How to build a basic Python iterator?

Estimated read time 2 min read

In Python, an iterator is an object that implements the iterator protocol, which consists of the __iter__() and __next__() methods. The __iter__() method returns the iterator object itself, and the __next__() method returns the next value in the sequence. When there are no more items to be returned, the __next__() method raises the StopIteration exception to signal the end of the iteration.

Here’s an example of a basic Python iterator that generates a sequence of numbers from 1 to a specified limit:

class NumberIterator:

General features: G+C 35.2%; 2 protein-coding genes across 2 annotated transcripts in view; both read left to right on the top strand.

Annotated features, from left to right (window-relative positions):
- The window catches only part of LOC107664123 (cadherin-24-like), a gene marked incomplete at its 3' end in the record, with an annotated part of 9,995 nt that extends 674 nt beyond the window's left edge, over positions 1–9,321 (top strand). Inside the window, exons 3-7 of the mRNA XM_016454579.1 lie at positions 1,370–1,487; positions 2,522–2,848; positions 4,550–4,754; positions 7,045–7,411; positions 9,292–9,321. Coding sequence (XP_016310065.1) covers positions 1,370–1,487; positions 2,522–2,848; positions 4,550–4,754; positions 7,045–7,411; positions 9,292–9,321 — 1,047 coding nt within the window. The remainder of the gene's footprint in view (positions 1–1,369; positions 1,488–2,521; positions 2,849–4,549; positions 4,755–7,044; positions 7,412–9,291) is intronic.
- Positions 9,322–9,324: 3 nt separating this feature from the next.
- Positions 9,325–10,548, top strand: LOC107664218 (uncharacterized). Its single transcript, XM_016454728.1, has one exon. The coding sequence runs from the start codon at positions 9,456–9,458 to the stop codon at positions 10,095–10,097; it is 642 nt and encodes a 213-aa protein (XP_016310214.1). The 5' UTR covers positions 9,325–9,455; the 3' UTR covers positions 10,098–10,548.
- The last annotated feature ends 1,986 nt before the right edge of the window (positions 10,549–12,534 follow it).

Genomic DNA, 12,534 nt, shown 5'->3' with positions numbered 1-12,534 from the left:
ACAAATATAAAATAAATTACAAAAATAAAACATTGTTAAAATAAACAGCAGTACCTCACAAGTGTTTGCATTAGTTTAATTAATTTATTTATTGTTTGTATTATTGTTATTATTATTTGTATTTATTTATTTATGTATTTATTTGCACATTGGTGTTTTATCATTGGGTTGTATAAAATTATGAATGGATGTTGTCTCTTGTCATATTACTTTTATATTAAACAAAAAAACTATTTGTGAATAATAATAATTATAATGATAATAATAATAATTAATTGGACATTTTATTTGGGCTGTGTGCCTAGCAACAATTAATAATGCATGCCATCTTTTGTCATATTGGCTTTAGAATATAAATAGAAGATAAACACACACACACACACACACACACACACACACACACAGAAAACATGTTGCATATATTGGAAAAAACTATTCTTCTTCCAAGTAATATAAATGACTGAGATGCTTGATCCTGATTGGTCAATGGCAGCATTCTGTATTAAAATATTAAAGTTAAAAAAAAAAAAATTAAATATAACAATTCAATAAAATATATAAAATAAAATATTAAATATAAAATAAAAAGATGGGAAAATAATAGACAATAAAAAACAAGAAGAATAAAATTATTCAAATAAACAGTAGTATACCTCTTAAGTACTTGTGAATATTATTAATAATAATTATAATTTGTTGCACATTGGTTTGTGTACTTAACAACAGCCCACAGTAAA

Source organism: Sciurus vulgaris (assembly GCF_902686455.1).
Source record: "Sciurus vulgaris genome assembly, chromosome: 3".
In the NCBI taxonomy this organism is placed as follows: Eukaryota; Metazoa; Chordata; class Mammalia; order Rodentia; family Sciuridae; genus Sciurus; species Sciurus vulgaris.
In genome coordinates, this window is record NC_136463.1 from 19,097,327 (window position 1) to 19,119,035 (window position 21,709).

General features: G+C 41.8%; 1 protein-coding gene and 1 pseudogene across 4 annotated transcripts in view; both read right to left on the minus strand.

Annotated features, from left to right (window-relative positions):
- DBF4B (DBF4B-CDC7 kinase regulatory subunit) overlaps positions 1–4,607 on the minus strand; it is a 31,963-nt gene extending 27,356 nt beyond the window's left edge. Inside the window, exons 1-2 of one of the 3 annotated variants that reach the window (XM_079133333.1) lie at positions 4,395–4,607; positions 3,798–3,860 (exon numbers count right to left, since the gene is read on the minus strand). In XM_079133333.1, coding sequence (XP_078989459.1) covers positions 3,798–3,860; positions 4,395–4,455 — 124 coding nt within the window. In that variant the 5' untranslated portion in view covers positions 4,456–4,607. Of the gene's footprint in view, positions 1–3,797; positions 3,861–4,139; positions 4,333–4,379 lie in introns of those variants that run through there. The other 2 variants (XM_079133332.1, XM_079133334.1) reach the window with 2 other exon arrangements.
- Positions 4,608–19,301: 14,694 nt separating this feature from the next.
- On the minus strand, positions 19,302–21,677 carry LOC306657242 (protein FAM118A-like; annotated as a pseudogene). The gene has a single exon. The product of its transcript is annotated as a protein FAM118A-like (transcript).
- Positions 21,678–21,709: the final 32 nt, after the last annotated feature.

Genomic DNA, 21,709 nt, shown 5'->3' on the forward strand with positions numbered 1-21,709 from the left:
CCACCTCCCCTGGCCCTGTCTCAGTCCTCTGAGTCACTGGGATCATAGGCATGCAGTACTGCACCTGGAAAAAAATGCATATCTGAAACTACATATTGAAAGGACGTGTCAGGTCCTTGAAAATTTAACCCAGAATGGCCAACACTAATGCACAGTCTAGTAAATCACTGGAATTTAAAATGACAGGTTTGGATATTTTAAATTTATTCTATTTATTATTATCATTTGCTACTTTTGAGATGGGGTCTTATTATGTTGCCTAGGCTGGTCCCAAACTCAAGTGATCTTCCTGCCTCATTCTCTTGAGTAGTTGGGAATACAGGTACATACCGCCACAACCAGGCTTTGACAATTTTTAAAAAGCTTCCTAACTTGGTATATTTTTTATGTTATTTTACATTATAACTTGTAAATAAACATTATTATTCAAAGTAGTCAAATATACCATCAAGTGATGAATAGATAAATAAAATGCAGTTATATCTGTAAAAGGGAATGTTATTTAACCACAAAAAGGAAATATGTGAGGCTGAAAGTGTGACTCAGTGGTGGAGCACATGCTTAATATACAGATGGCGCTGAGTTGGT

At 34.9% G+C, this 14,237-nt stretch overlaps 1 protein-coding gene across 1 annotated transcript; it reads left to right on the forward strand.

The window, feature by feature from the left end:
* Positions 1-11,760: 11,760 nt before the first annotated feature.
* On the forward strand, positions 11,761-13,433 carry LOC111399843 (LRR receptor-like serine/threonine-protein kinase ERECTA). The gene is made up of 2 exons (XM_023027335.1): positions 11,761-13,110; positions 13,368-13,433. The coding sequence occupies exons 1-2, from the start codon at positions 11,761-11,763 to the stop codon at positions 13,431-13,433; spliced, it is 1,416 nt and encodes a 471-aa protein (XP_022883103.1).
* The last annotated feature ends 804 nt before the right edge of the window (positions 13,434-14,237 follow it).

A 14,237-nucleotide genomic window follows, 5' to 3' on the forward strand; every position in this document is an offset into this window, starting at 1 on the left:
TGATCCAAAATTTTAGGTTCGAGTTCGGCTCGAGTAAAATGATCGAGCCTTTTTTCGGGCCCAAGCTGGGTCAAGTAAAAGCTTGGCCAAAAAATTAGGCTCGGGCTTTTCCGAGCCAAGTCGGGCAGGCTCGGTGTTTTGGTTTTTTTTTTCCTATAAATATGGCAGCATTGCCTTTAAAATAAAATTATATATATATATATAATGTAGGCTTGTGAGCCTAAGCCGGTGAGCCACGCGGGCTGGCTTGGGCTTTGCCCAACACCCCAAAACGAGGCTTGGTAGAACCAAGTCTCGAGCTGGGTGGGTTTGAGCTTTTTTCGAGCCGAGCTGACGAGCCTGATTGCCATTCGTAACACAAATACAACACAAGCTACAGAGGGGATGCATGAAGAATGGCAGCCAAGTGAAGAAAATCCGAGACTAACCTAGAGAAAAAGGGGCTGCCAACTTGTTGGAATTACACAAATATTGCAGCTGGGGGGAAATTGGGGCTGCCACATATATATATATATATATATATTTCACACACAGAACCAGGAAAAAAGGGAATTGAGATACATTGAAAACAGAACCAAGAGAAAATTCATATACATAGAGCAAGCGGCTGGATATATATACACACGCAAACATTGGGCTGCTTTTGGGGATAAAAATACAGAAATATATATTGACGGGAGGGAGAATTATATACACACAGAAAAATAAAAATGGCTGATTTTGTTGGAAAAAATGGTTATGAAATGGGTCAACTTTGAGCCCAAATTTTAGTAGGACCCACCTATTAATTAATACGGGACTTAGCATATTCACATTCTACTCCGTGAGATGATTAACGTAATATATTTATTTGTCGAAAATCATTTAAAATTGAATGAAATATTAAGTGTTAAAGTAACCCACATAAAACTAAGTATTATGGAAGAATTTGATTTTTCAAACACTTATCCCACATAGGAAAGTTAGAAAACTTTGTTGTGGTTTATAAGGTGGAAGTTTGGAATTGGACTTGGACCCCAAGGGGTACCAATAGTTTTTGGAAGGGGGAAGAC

def __init__(self, limit):
        self.limit = limit
        self.current = 1

    def __iter__(self):
        return self

    def __next__(self):
        if self.current <= self.limit:
            value = self.current
            self.current += 1
            return value
        else:
            raise StopIteration

# Usage
num_iterator = NumberIterator(5)
for num in num_iterator:
    print(num)

In this example, we define a NumberIterator class that implements the iterator protocol. The __init__() method initializes the iterator with a limit value, and the current attribute keeps track of the current value in the sequence. The __iter__() method returns the iterator object itself, and the __next__() method generates the next value in the sequence until the limit is reached. When there are no more items to be returned, the __next__() method raises the StopIteration exception. The iterator can be used in a for loop to iterate over the values in the sequence, as shown in the usage example.

You May Also Like

More From Author

+ There are no comments

Add yours

Leave a Reply